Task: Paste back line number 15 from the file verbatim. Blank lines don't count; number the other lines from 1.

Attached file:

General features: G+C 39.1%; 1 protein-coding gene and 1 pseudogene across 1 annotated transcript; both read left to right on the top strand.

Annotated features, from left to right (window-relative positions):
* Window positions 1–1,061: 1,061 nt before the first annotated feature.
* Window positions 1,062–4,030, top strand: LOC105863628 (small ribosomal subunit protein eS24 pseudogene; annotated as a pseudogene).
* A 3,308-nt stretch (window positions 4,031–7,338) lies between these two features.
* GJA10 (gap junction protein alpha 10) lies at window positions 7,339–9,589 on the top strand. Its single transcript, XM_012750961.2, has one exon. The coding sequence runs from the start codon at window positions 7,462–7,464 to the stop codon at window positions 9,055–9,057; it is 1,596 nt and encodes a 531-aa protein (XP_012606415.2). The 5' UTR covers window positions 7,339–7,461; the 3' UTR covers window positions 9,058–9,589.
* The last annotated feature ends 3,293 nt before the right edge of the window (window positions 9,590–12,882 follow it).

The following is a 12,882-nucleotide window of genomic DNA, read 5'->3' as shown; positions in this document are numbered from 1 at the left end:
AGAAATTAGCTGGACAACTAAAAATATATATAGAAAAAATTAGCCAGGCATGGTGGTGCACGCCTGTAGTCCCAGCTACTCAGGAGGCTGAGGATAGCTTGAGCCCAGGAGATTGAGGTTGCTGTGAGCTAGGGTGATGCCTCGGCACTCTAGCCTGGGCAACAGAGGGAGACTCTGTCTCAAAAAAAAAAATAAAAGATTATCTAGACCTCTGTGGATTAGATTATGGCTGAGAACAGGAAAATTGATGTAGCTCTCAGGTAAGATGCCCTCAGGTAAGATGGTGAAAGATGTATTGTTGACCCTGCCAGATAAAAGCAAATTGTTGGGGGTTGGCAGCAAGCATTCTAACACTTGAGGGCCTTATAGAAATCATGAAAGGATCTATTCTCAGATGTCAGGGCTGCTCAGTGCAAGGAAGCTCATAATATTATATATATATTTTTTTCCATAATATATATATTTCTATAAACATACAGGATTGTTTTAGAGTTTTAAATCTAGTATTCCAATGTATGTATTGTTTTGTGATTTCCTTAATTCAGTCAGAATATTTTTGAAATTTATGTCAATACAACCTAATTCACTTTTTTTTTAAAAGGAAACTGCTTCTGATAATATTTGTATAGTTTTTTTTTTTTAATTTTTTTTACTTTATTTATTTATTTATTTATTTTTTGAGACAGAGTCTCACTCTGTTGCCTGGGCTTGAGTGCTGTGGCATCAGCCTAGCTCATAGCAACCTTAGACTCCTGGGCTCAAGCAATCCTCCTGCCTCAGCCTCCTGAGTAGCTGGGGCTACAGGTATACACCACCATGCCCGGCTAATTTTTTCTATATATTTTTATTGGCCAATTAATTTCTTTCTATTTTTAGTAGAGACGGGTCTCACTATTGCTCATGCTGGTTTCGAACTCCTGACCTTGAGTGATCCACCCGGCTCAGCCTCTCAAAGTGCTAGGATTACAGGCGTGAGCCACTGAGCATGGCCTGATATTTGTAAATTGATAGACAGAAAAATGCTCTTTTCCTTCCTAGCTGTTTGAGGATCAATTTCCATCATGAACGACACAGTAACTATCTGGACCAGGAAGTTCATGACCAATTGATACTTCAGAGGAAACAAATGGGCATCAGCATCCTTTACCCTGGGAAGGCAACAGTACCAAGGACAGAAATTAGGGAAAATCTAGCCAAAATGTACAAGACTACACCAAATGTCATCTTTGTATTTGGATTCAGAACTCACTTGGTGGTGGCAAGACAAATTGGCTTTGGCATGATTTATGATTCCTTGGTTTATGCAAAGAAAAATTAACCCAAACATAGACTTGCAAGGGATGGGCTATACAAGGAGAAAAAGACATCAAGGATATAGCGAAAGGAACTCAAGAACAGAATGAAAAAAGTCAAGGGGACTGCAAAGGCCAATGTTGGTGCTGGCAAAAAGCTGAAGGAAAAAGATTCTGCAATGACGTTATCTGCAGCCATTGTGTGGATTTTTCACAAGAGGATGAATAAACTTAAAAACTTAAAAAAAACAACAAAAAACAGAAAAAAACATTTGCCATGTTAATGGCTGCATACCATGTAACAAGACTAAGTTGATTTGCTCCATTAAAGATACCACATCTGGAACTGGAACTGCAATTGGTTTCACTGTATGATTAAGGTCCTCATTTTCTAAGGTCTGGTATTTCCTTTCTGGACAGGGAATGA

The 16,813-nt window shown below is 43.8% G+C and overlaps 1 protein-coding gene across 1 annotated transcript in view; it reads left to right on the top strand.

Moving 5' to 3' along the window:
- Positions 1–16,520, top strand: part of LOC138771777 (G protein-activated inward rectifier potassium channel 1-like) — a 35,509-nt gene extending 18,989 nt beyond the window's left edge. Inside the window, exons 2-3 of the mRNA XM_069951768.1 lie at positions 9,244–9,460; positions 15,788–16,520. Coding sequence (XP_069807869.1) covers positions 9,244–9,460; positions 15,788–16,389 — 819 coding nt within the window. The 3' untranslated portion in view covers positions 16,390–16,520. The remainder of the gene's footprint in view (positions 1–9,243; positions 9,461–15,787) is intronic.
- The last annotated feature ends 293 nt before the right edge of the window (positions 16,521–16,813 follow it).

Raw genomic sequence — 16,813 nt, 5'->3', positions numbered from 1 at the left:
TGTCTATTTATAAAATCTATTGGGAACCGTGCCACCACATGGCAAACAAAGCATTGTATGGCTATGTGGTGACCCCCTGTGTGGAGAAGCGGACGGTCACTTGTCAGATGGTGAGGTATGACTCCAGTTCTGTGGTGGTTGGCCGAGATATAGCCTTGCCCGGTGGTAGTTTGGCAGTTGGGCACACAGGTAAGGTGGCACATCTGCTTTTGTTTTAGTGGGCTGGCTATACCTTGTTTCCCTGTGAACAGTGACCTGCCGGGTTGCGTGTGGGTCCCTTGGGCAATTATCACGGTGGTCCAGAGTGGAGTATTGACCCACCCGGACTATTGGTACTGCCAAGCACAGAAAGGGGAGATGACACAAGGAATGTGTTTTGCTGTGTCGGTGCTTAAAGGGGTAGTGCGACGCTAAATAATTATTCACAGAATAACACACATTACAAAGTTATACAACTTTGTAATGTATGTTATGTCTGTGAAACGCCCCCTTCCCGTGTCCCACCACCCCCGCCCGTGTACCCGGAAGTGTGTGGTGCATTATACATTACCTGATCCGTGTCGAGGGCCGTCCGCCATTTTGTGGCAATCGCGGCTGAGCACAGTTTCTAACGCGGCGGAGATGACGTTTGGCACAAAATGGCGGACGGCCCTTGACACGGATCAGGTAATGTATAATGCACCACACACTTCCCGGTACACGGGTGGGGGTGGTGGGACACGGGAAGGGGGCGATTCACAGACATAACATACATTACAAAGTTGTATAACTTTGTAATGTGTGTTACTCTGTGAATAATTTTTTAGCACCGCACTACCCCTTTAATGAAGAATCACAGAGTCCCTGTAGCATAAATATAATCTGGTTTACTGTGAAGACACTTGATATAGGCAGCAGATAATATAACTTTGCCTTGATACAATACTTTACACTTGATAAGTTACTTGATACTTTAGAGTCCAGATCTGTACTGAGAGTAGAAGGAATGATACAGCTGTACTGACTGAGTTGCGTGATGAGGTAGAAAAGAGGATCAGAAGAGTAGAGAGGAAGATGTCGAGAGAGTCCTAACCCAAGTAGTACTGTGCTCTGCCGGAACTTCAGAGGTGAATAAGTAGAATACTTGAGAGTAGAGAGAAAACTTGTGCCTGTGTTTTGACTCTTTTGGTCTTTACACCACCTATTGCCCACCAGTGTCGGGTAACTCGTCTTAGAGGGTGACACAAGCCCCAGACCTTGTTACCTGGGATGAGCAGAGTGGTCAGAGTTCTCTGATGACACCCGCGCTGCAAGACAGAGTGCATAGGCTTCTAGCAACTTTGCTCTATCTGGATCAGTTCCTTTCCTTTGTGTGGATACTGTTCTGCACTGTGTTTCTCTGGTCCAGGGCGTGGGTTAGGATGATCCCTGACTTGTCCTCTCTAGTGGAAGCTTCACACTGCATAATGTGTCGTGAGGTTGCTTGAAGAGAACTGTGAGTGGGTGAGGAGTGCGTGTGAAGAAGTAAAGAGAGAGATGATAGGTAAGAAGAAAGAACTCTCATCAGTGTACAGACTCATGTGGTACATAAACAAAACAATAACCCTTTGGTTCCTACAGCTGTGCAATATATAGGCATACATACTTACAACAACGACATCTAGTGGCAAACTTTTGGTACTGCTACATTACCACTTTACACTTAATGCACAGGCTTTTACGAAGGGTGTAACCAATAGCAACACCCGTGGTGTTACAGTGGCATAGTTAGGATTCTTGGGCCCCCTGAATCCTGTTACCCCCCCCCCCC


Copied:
TGTCTATTTATAAAATCTATTGGGAACCGTGCCACCACATGGCAAACAAAGCATTGTATGGCTATGTGGTGACCCCCTGTGTGGAGAAGCGGACGGTCACTTGTCAGATGGTGAGGTATGACTCCAGTTCTGTGGTGGTTGGCCGAGATATAGCCTTGCCCGGTGGTAGTTTGGCAGTTGGGCACACAGGTAAGGTGGCACATCTGCTTTTGTTTTAGTGGGCTGGCTATACCTTGTTTCCCTGTGAACAGTGACCTGCCGGGTTGCGTGTGGGTCCCTTGGGCAATTATCACGGTGGTCCAGAGTGGAGTATTGACCCACCCGGACTATTGGTACTGCCAAGCACAGAAAGGGGAGATGACACAAGGAATGTGTTTTGCTGTGTCGGTGCTTAAAGGGGTAGTGCGACGCTAAATAATTATTCACAGAATAACACACATTACAAAGTTATACAACTTTGTAATGTATGTTATGTCTGTGAAACGCCCCCTTCCCGTGTCCCACCACCCCCGCCCGTGTACCCGGAAGTGTGTGGTGCATTATACATTACCTGATCCGTGTCGAGGGCCGTCCGCCATTTTGTGGCAATCGCGGCTGAGCACAGTTTCTAACGCGGCGGAGATGACGTTTGGCACAAAATGGCGGACGGCCCTTGACACGGATCAGGTAATGTATAATGCACCACACACTTCCCGGTACACGGGTGGGGGTGGTGGGACACGGGAAGGGGGCGATTCACAGACATAACATACATTACAAAGTTGTATAACTTTGTAATGTGTGTTACTCTGTGAATAATTTTTTAGCACCGCACTACCCCTTTAATGAAGAATCACAGAGTCCCTGTAGCATAAATATAATCTGGTTTACTGTGAAGACACTTGATATAGGCAGCAGATAATATAACTTTGCCTTGATACAATACTTTACACTTGATAAGTTACTTGATACTTTAGAGTCCAGATCTGTACTGAGAGTAGAAGGAATGATACAGCTGTACTGACTGAGTTGCGTGATGAGGTAGAAAAGAGGATCAGAAGAGTAGAGAGGAAGATGTCGAGAGAGTCCTAACCCAAGTAGTACTGTGCTCTGCCGGAACTTCAGAGGTGAATAAGTAGAATACTTGAGAGTAGAGAGAAAACTTGTGCCTGTGTTTTGACTCTTTTGGTCTTTACACCACCTATTGCCCACCAGTGTCGGGTAACTCGTCTTAGAGGGTGACACAAGCCCCAGACCTTGTTACCTGGGATGAGCAGAGTGGTCAGAGTTCTCTGATGACACCCGCGCTGCAAGACAGAGTGCATAGGCTTCTAGCAACTTTGCTCTATCTGGATCAGTTCCTTTCCTTTGTGTGGATACTGTTCTGCACTGTGTTTCTCTGGTCCAGGGCGTGGGTTAGGATGATCCCTGACTTGTCCTCTCTAGTGGAAGCTTCACACTGCATAATGTGTCGTGAGGTTGCTTGAAGAGAACTGTGAGTGGGTGAGGAGTGCGTGTGAAGAAGTAAAGAGAGAGATGATAGGTAAGAAGAAAGAACTCTCATCAGTGTACAGACTCATGTGGTACATAAACAAAACAATAACCCTTTGGTTCCTACAGCTGTGCAATATATAGGCATACATACTTACAACAACGACATCTAGTGGCAAACTTTTGGTACTGCTACATTACCACTTTACACTTAATGCACAGGCTTTTACGAAGGGTGTAACCAATAGCAACACCCGTGGTGTTACAGTGGCATAGTTAGGATTCTTGGGCCCCCTGAATCCTGTTACCCCCCCCCCCC